It’s tough being an amateur thespian. Not only are you cursed with an occupation that sounds suspiciously like ‘lesbian’, but the acting profession can be a cruel mistress. It entails hard work for meagre pay and scant appreciation other than the fleeting applause that signifies an hour spent spilling blood, sweat and tears on stage.
Who’d want to be an actor?
Then there’s the reviewers to endure, those vultures whose barbed wit and scathing critique can reduce even the most seasoned performers to a gibbering wreck. Of course, reviewers aren’t innately unkind; they’re just doing their job, in the same way that the cops who arrested Rodney King were just doing theirs. On a good day, a reviewer can transform an ailing show; with a few choice words, they can have audiences flocking to the theatre to witness the latest must-see production. The rest of the time, sadly, reviewers are tarnished by pricks like me, dispensing zero stars because I woke up on the wrong side of bed and couldn’t convince my girlfriend to give me a blowjob before I shuffled off to assess another Fringe show.
Actors enjoy a love/hate relationship with reviewers. When five-star reviews are dispensed, they love those erudite critics; when one-star indictments are served up, they hate those ignorant hacks.
Today’s sniggerific story concerns a review which falls firmly into the latter category, because here at EU, we’re not interested in praising that which is worthy: we’re more concerned with watching the world burn and lolling hard.
Step forward Mickey Melillo.
Mickey Melillo has a great name – of that we can all agree. The US thespian also has a great show to his name – of that we can also agree. Well, most of us at least. While the majority of Fringe publications have granted positive reviews to Mod, a musical about Beatlemania in 60s America, one had the temerity to demur.
The reviewer who Broadway Baby sent to cover Mod wasn’t overly-impressed with the spectacle, awarding the show two stars, which is slightly below average. That in itself may not seem like a big deal – after all, you can’t please everyone – but to Mickey Melillo, it was A HUGE FUCKING DEAL. Never underestimate the rage of a man who’s been insulted on the internet. What may pass as harmless rustling IRL is magnified 100-fold OTI, resulting in major butthurt with a slight risk of an hero.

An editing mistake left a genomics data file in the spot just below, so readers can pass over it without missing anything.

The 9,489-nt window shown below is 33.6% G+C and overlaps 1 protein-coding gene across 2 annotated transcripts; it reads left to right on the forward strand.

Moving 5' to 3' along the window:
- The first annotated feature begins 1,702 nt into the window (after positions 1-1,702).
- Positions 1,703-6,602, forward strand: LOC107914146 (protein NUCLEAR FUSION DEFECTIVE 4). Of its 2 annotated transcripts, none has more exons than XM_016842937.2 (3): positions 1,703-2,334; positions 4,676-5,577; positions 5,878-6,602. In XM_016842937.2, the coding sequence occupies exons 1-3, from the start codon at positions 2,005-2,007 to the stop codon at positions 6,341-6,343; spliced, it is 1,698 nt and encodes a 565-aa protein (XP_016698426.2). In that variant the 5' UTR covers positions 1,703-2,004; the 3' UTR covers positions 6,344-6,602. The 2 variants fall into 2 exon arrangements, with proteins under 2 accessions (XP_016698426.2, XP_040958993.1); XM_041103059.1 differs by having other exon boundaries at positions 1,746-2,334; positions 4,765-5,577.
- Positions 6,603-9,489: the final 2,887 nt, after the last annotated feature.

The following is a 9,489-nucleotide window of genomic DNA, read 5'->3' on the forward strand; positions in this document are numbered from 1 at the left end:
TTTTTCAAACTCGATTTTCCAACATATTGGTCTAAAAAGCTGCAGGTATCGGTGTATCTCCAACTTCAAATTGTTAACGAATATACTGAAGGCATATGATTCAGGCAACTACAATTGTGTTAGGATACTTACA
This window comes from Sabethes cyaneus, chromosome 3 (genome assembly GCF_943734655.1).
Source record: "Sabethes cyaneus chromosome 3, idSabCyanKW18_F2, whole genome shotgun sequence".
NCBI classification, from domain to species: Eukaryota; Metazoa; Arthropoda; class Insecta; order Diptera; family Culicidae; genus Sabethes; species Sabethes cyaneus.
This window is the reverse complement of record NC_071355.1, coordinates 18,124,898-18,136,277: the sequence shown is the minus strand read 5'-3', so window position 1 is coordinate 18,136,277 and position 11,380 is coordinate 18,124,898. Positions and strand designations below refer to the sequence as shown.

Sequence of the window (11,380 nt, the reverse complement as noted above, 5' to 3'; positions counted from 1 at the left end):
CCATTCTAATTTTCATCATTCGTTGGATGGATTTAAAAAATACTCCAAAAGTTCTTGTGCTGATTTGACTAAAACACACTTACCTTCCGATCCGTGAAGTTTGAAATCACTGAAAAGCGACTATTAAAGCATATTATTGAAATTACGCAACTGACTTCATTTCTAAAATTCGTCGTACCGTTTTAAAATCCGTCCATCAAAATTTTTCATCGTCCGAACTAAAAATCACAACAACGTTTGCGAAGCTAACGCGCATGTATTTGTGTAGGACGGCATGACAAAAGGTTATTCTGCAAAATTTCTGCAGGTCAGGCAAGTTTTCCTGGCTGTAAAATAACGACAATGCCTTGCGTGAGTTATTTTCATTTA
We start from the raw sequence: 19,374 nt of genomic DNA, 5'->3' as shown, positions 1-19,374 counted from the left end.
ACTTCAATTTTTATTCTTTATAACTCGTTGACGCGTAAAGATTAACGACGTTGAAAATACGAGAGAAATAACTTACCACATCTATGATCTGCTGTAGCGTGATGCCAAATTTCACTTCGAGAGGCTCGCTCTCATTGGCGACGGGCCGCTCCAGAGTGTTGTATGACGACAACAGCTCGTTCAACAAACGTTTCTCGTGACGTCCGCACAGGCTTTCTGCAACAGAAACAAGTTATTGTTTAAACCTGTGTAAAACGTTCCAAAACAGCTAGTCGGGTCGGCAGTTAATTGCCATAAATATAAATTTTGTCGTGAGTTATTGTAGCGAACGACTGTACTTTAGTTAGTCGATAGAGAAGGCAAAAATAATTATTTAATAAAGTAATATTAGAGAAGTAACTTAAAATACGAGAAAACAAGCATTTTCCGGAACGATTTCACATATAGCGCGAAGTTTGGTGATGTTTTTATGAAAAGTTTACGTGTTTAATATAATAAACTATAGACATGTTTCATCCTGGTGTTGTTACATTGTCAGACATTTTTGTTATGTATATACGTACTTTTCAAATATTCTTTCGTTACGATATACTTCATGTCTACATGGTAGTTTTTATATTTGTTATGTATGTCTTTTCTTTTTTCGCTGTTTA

Seething at Mod’s negative review, Mickey Melillo decided to strike back in the only way he knew how: by composing a rambling counter-review of his own. He wouldn’t actually review his own show however, for this practice tends to be frowned upon. Instead, he would adopt a more credible approach: the actor would review the reviewer who’d reviewed his show. That’s right: Melillo took it upon himself to assess the qualifications of the gentleman who’d written off his beloved production.
@petershaw could you please supply the credentials of your reviewer Michael Wilkenson?
— Mickey Melillo (@MickeyMelillo) August 8, 2012
Above: Melillo prepares to get even – by getting mad.
What followed was 900 words of butthurt, caps lock and typos. Why? Because on the internet, the only way to get your point across is by SHOUTING VERY LOUDLY and bleeding bad syntax. Only once fully rustled is it permissible to sit down and compose an interminable counter-review.
Mickey Melillo’s fatal mistake was not to take offence at an unflattering review – that much is understandable. What’s harder to comprehend is why he would counteract a minor review in a niche publication by drawing the world’s attention to it and thereby inducing the Streisand effect.
When you’re subjected to a bad review, the best thing you can do is ignore it and move on. Act all butthurt and some smart-ass blogger’s bound to draw attention to it. After all, this is the internet, where the madder you get, the harder the world laughs.
This is what the internet was invented for.
Even when Melillo’s ill-advised rant was pulled from the Broadway Baby website, it was to no avail – because Ed Uncovered had already taken a screen-grab. Don’t blame me – blame the Streisand effect, which dictates that the harder you try to hide something, the more you draw attention to it.
So without further ado, who’d like to read the butthurt review that was so lulzy it compelled EU to devote an entire blog to mocking its contents? Click on the image below to view the original review – and subsequent counter-review – in its unredacted glory.
It’s hard to pick a favourite line from Melillo’s brain dump, though I’m rather fond of this little beauty:
As you read these words, Mickey Melillo is back in the states, his jimmies rustling angrily in the breeze. As he explains in his conclusion, “If it wasn’t for the request of the director and producers this would have been written the day it came out, but as an honorable person I gave my word and waited till we got home. Once again Michael Wilkenson is a 1 star critic….out of 5 stars.”
The moral of the story? If you get pwned on the internet, take it with good grace. Otherwise, the next thing you know, some shitty blog’s taken the story and run with it. Before long, it’s been tweeted to all their followers and shared around Facebook until it escalates into a diplomatic incident that causes the complainant to seek refuge in the Ecuadorian embassy for the next 20 years until all the butthurt’s died down.
If a reviewer has been unkind, set the record straight if you must, thespians, but beware the Streisand Effect – that bitch bites hard.